Sanofi CEO Paul Hudson says his company is the Big Pharma 'least exposed' to generics this decade

As Sanofi’s immunology business soars, the company is revealing another ace up its sleeve.

Among its Big Pharma peers, Sanofi is the pharma stock “least exposed” to generic competition through 2030, CEO Paul Hudson said on an investor call Thursday. That’s because Aubagio’s plunge off the patent cliff in 2023 marks Sanofi’s “last meaningful [loss of exclusivity] this decade,” the helmsman explained. Further, Sanofi expects the continued momentum behind Dupixent to more than make up for its Aubagio sales slide, Hudson said.

“Clearly, Dupixent remains the No. 1 driver of our growth story,” Hudson said at the top of the company’s second-quarter earnings call. During the second quarter, Dupixent pulled down sales of 1.96 billion euros, growing a whopping 43.4% at constant currencies, Sanofi said (PDF) in a release.

Hudson noted that five years into the med’s launch, Sanofi has treated more than 450,000 patients around the world with Dupixent.

Even still, “we know that it’s only really starting at this point,” Hudson said of Dupixent’s future trajectory. In fact, the company recently upgraded its peak sales target for Dupixent from 10 billion euros to more than 13 billion euros (about $14.44 billion), noting readouts in chronic obstructive pulmonary disease next year could garner even greater sales potential.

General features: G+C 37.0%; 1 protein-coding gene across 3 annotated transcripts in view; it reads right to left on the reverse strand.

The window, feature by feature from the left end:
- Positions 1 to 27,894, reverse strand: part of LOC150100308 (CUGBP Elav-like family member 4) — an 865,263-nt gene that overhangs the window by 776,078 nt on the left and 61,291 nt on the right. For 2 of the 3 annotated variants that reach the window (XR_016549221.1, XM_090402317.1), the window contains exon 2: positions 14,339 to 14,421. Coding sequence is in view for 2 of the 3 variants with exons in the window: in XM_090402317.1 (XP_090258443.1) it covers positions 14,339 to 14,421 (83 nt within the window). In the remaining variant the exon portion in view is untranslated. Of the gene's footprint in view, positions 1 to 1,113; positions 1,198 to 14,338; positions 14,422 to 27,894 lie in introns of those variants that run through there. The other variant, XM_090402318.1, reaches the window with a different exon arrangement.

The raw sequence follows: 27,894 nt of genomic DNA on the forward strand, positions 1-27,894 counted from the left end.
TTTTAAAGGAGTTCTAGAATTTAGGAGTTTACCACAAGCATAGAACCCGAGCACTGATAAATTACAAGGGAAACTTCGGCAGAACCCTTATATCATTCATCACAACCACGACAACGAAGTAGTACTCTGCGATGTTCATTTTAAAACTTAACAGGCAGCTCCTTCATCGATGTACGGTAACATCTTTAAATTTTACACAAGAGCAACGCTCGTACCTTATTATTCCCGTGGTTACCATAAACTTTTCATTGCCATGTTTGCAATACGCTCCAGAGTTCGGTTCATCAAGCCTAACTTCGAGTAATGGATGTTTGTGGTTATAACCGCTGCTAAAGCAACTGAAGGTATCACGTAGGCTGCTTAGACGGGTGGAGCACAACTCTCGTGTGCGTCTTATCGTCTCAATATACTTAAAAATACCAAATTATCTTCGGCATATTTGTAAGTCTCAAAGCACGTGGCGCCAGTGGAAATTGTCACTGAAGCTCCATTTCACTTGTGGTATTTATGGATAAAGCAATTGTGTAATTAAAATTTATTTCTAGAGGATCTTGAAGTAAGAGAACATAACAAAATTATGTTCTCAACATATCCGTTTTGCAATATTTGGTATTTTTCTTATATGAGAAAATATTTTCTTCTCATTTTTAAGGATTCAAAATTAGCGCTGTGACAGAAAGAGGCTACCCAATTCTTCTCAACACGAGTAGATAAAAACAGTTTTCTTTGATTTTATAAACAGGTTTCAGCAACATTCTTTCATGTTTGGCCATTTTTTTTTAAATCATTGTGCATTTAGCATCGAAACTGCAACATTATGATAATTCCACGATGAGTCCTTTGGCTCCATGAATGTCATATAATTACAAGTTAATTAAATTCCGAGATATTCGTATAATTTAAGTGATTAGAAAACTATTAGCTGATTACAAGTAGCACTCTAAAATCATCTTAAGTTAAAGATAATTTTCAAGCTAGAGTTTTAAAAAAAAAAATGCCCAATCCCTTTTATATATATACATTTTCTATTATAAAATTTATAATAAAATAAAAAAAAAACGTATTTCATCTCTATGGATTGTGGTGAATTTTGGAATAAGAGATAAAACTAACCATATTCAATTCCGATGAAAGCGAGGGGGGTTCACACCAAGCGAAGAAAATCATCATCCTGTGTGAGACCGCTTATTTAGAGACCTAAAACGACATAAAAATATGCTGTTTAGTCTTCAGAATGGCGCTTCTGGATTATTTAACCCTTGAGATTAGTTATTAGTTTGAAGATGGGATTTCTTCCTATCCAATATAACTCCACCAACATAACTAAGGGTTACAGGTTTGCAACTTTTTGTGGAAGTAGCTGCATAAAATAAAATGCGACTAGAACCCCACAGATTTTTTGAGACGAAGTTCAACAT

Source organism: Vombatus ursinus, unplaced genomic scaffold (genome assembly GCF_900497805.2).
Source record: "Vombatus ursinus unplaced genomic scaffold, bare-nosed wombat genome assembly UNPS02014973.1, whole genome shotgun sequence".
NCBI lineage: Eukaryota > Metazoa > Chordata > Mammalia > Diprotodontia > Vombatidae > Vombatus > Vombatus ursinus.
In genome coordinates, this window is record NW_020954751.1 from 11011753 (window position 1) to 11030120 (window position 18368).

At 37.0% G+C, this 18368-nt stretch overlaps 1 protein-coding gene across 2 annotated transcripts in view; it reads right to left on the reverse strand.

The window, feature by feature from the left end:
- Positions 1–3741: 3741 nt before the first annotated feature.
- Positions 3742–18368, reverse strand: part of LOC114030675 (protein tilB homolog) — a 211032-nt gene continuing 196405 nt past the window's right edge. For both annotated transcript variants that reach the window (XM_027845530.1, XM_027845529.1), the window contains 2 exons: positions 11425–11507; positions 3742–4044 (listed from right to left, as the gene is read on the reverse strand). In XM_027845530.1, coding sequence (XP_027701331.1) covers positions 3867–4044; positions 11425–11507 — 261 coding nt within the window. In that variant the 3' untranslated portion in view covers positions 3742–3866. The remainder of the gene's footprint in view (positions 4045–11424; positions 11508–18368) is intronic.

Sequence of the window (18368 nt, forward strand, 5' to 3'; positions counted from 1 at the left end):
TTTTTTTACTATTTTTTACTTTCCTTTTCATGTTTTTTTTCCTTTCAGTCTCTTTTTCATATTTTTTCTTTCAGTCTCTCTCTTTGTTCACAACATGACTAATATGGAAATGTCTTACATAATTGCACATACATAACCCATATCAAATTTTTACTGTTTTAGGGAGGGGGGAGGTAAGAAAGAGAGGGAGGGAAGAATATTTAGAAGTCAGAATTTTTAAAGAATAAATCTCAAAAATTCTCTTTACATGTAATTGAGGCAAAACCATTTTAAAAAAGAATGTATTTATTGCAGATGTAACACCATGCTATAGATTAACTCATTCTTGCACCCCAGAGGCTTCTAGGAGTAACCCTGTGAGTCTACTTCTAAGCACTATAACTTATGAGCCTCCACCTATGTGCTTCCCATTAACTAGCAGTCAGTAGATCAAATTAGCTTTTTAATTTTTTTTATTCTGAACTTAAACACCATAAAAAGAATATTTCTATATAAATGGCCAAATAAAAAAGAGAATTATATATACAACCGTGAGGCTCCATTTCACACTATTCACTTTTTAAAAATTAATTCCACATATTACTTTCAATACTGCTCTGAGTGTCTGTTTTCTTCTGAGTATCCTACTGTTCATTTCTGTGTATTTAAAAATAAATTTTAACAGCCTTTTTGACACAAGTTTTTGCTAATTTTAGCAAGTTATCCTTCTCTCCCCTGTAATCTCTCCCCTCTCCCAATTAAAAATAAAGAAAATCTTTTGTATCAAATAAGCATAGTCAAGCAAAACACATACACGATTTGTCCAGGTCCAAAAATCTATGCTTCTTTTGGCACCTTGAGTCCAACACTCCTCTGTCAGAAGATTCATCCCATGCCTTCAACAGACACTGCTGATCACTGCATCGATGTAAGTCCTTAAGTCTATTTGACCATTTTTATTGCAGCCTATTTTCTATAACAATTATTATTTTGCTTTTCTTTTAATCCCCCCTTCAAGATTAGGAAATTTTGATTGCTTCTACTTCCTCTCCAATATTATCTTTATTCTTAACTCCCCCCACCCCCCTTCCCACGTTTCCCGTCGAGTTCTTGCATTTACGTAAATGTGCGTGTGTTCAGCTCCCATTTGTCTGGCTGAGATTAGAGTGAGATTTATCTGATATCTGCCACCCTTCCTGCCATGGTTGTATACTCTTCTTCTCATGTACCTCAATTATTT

The med is also up for an FDA decision in the rare skin disease prurigo nodularis, with a Sep. 30 action date. As the med’s sales grow, all eyes are on whether Dupixent will join the ranks of the industry’s top-selling drugs like AbbVie’s immunology blockbuster Humira and Merck & Co.’s immuno-oncology star Keytruda.

Dupixent was originally approved in in the U.S. in 2017 for eczema. Since then, it's won green lights in three diseases across multiple age groups. This year itself, Dupixent racked up wins in atopic dermatitis, severe asthma including in younger patients and an approval as the first medication to treat eosinophilic esophagitis.

“The markets where we’re approved [with Dupixent] still remain largely under-penetrated,” Hudson said, adding that there’s a global population of around 7 million patients who might be a good fit for Sanofi’s drug.

Still, it wasn’t all good news for Dupixent in Sanofi’s second quarter. Alongside its earnings update, the company quietly reported it had culled development of the med to treat peanut allergy.

The Dupixent details came as Sanofi posted total revenues of about 10.11 billion euros for the second quarter, signaling an 8.1% jump at constant currencies.

Beyond immunology, Sanofi’s vaccine sales grew 8.7% to about 1.18 billion euros, while its rare disease franchise charted nearly 12% growth to 891 million euros.